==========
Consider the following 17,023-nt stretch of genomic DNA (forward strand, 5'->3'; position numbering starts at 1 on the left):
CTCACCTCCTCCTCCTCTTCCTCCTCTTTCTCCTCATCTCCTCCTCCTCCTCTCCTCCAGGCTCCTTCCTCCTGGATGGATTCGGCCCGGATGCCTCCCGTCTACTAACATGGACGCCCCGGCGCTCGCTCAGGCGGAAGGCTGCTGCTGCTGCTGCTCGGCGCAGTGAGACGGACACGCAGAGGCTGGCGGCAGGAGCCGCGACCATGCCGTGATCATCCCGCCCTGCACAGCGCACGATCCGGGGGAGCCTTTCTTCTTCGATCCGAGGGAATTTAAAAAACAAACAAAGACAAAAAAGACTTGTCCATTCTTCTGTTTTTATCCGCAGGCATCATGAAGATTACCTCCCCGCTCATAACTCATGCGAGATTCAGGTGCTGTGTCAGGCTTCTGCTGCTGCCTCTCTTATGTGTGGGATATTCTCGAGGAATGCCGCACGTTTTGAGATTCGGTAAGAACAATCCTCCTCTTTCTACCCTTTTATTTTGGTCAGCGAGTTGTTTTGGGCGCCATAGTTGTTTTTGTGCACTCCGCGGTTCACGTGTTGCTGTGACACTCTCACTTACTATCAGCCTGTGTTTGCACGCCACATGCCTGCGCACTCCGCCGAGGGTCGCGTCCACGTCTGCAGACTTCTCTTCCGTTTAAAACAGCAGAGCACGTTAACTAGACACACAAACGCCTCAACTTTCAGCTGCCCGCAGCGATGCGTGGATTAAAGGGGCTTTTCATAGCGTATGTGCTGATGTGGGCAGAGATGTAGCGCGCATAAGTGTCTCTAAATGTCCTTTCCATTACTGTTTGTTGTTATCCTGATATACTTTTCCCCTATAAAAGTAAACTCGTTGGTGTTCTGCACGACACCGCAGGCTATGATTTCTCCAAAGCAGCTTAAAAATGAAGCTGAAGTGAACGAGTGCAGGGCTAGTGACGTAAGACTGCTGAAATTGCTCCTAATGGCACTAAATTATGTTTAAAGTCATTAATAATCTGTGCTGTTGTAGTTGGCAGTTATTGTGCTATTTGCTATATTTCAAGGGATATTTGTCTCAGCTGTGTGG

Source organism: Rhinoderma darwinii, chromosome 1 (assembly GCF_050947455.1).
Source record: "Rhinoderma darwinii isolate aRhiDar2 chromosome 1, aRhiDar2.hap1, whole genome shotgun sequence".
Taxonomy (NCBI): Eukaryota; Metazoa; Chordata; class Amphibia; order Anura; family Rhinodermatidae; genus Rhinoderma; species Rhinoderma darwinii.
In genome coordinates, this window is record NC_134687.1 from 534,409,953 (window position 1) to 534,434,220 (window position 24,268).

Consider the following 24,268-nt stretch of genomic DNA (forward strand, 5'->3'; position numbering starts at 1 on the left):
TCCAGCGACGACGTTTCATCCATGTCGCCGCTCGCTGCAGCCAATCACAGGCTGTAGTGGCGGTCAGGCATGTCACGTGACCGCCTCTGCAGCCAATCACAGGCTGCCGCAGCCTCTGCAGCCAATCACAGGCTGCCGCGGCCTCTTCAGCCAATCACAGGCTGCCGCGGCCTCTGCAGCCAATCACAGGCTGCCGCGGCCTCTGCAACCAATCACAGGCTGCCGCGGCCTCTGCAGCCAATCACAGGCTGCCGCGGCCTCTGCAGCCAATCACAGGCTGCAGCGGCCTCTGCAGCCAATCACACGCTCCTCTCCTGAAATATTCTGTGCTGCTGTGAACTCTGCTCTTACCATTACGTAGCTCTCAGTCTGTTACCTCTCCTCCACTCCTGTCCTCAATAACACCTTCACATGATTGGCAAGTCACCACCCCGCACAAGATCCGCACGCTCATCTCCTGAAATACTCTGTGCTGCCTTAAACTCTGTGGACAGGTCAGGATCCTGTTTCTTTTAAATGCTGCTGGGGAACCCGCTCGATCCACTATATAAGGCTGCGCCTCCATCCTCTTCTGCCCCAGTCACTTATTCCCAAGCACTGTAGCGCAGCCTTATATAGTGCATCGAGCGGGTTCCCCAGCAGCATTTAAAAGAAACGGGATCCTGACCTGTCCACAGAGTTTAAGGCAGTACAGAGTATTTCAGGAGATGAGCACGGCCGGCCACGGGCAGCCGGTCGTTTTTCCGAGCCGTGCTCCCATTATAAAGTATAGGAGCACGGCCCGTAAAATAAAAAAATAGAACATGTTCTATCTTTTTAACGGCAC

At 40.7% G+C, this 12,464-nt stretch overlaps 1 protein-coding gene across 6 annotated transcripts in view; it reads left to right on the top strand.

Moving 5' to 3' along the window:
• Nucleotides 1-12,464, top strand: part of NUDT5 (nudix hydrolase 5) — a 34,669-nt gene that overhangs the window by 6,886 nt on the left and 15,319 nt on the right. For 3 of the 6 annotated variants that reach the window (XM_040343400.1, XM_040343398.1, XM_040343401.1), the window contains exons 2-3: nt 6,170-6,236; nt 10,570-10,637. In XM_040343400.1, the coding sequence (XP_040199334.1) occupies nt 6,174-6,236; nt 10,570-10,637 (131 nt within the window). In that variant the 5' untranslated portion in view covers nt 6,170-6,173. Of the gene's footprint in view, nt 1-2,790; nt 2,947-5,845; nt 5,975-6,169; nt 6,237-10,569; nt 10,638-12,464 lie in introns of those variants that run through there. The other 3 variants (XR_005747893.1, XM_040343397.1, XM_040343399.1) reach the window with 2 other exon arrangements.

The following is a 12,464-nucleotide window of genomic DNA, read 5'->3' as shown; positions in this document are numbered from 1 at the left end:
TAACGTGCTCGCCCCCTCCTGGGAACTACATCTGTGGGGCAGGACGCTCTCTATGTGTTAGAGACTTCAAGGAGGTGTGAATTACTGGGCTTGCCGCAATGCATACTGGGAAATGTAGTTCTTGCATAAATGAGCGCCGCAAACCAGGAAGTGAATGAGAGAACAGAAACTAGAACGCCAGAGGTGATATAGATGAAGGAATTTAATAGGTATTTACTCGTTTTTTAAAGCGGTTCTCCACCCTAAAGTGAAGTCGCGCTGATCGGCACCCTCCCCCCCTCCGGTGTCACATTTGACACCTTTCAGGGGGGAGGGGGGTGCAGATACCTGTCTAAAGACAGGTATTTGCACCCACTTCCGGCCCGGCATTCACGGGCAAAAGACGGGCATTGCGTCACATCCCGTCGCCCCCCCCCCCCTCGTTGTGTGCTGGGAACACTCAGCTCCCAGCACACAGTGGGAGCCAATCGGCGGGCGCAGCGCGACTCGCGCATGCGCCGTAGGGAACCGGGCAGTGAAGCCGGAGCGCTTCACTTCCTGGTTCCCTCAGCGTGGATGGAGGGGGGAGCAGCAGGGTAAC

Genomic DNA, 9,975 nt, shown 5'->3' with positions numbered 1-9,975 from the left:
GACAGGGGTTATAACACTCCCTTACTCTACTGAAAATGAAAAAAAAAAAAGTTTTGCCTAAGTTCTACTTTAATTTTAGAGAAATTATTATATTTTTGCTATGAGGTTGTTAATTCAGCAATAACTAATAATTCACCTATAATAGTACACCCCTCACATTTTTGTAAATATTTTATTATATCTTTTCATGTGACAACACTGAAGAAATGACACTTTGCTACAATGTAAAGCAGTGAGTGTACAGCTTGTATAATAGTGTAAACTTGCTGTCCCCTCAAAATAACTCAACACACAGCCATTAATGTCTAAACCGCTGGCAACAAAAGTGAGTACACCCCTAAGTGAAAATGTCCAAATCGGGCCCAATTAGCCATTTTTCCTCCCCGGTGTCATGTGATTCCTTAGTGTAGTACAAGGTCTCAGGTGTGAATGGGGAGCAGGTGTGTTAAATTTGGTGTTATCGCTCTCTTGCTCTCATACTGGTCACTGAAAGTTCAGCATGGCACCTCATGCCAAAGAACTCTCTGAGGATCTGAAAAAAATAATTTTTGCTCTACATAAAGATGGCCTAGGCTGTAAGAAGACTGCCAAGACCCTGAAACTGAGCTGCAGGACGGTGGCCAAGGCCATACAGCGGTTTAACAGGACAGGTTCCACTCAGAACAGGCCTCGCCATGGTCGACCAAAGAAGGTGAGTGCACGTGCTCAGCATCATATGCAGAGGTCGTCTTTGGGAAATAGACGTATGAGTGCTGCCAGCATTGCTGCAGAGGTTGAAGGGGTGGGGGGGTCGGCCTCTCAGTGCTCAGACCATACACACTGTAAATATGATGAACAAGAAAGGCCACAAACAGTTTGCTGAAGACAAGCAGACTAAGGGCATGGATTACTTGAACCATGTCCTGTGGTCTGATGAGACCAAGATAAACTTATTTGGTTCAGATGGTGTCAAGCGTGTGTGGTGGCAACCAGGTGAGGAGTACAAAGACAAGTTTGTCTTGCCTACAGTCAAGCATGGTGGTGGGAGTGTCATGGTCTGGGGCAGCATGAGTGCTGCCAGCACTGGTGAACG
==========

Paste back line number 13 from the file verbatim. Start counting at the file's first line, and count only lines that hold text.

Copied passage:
TAACGTGCTCGCCCCCTCCTGGGAACTACATCTGTGGGGCAGGACGCTCTCTATGTGTTAGAGACTTCAAGGAGGTGTGAATTACTGGGCTTGCCGCAATGCATACTGGGAAATGTAGTTCTTGCATAAATGAGCGCCGCAAACCAGGAAGTGAATGAGAGAACAGAAACTAGAACGCCAGAGGTGATATAGATGAAGGAATTTAATAGGTATTTACTCGTTTTTTAAAGCGGTTCTCCACCCTAAAGTGAAGTCGCGCTGATCGGCACCCTCCCCCCCTCCGGTGTCACATTTGACACCTTTCAGGGGGGAGGGGGGTGCAGATACCTGTCTAAAGACAGGTATTTGCACCCACTTCCGGCCCGGCATTCACGGGCAAAAGACGGGCATTGCGTCACATCCCGTCGCCCCCCCCCCCCTCGTTGTGTGCTGGGAACACTCAGCTCCCAGCACACAGTGGGAGCCAATCGGCGGGCGCAGCGCGACTCGCGCATGCGCCGTAGGGAACCGGGCAGTGAAGCCGGAGCGCTTCACTTCCTGGTTCCCTCAGCGTGGATGGAGGGGGGAGCAGCAGGGTAAC